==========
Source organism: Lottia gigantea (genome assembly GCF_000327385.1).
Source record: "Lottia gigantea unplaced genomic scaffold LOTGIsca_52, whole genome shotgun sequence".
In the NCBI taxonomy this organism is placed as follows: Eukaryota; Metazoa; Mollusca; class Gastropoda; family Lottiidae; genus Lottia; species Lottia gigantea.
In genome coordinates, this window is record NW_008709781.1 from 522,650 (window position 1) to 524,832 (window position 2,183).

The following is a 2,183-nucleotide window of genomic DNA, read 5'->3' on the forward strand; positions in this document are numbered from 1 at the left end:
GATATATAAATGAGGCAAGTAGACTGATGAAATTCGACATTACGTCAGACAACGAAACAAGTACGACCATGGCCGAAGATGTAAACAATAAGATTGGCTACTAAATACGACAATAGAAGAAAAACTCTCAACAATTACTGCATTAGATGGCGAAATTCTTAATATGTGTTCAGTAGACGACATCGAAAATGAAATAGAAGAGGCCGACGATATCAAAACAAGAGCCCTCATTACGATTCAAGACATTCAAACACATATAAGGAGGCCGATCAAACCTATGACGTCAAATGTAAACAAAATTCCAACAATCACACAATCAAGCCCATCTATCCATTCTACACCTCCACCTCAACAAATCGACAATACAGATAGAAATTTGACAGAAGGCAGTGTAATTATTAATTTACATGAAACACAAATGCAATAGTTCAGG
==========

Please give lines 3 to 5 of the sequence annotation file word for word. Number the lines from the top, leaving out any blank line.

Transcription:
In the NCBI taxonomy this organism is placed as follows: Eukaryota; Metazoa; Mollusca; class Gastropoda; family Lottiidae; genus Lottia; species Lottia gigantea.
In genome coordinates, this window is record NW_008709781.1 from 522,650 (window position 1) to 524,832 (window position 2,183).

The following is a 2,183-nucleotide window of genomic DNA, read 5'->3' on the forward strand; positions in this document are numbered from 1 at the left end: